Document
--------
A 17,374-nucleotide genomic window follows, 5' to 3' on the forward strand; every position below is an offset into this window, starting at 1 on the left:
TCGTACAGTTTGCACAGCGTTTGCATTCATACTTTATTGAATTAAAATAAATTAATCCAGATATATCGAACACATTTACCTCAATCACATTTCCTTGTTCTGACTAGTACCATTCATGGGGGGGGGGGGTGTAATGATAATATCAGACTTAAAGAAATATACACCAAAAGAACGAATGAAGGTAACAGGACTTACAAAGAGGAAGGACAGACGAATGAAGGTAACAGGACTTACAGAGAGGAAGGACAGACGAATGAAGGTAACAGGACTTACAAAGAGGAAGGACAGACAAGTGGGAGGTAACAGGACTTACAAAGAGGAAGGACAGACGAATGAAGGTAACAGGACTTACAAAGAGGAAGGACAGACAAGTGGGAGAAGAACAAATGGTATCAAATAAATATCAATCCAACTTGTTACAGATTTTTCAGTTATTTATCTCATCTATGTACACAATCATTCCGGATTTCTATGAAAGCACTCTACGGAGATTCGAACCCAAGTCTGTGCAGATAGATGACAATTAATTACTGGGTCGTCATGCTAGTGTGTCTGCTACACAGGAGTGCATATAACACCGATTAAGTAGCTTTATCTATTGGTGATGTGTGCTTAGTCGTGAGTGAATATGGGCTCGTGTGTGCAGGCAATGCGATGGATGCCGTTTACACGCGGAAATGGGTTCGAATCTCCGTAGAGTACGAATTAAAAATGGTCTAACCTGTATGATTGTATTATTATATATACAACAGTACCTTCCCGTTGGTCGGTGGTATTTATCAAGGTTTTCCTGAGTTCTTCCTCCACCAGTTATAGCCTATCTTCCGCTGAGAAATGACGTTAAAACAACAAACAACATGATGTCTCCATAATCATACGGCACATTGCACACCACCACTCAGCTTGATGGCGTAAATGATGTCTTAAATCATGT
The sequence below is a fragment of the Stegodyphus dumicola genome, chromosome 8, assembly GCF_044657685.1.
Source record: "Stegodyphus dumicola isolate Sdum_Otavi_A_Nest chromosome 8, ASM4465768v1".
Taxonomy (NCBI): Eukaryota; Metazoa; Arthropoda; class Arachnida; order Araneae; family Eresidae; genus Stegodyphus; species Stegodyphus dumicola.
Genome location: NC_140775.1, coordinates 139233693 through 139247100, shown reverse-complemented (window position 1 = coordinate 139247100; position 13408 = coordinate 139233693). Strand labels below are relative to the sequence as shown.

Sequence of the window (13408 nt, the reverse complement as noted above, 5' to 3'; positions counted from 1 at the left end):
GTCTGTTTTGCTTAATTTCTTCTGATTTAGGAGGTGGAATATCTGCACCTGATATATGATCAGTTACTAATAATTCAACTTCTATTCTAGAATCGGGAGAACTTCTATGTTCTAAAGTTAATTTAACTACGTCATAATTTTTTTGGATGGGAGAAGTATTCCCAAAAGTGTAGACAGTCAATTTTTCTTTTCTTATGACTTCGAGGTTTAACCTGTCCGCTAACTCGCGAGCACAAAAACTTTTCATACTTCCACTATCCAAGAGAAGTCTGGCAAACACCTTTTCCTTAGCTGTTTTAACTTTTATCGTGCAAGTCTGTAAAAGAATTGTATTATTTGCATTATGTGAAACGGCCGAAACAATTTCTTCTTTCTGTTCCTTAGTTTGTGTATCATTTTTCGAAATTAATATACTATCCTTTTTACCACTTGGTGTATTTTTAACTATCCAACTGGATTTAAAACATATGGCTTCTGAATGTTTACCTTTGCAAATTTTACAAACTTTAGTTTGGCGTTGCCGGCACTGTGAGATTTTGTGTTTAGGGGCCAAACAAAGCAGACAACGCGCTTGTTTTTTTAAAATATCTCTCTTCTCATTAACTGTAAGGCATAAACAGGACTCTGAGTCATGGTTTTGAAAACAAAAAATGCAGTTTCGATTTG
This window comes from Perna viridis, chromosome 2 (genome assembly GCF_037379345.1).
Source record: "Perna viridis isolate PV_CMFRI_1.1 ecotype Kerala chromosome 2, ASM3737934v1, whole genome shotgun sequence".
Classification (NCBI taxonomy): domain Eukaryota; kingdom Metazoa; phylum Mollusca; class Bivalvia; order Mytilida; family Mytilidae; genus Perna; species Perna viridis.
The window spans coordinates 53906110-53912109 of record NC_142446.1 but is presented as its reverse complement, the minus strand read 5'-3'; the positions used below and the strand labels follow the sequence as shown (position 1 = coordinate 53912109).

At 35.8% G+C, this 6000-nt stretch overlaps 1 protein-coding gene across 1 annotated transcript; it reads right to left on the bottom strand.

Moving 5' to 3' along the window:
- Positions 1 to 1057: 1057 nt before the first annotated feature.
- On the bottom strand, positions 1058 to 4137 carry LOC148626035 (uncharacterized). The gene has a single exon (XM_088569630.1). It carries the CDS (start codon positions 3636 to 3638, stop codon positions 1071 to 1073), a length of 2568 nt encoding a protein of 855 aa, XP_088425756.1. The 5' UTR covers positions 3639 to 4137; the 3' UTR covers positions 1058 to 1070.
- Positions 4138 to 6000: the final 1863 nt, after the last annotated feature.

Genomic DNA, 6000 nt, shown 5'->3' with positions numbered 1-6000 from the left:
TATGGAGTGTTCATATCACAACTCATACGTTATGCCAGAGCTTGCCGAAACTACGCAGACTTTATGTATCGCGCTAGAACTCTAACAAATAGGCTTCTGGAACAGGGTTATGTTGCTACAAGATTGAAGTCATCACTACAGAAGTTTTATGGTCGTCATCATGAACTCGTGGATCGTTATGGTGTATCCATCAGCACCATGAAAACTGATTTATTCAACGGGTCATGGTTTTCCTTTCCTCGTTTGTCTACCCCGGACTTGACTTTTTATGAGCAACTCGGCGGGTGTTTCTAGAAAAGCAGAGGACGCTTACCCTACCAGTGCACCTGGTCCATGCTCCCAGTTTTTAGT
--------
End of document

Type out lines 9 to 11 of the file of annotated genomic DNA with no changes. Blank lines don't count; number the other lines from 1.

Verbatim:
This window comes from Perna viridis, chromosome 2 (genome assembly GCF_037379345.1).
Source record: "Perna viridis isolate PV_CMFRI_1.1 ecotype Kerala chromosome 2, ASM3737934v1, whole genome shotgun sequence".
Classification (NCBI taxonomy): domain Eukaryota; kingdom Metazoa; phylum Mollusca; class Bivalvia; order Mytilida; family Mytilidae; genus Perna; species Perna viridis.